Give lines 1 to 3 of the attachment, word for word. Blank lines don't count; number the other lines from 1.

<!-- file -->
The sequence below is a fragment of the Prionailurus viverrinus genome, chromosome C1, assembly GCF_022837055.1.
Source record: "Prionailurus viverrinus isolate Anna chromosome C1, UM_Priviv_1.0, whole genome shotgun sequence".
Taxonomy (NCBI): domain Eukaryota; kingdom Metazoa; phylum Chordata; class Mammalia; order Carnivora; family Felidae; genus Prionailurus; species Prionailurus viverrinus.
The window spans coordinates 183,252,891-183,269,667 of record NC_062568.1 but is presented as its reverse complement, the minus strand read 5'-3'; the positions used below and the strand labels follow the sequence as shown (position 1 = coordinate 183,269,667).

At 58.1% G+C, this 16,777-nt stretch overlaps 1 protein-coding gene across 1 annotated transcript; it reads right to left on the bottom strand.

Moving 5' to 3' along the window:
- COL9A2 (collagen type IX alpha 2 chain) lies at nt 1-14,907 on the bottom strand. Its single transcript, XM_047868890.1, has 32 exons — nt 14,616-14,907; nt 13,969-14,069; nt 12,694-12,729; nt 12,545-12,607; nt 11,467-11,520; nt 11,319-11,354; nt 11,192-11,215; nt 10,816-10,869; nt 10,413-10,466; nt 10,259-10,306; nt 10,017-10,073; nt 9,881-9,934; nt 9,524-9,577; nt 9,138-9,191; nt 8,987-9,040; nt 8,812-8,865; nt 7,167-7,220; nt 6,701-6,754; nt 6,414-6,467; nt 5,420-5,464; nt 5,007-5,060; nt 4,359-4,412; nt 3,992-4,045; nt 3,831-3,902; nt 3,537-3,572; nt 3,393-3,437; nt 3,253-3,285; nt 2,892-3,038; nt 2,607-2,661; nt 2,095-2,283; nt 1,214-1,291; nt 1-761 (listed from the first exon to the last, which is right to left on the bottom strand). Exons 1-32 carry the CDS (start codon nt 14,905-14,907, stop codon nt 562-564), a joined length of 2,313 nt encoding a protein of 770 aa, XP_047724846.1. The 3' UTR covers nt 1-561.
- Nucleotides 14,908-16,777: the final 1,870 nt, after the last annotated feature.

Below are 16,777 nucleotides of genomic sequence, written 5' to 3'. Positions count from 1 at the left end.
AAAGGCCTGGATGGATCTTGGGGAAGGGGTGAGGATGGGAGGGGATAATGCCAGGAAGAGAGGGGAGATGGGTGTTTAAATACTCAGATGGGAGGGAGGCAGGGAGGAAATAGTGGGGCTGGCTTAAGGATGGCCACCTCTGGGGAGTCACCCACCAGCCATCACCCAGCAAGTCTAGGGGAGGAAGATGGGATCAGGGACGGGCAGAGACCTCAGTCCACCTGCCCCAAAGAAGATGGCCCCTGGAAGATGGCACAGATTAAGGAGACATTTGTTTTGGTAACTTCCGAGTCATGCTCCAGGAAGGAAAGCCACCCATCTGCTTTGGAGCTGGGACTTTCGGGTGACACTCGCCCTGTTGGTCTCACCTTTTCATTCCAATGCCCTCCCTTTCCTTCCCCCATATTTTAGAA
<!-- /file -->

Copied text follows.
The sequence below is a fragment of the Prionailurus viverrinus genome, chromosome C1, assembly GCF_022837055.1.
Source record: "Prionailurus viverrinus isolate Anna chromosome C1, UM_Priviv_1.0, whole genome shotgun sequence".
Taxonomy (NCBI): domain Eukaryota; kingdom Metazoa; phylum Chordata; class Mammalia; order Carnivora; family Felidae; genus Prionailurus; species Prionailurus viverrinus.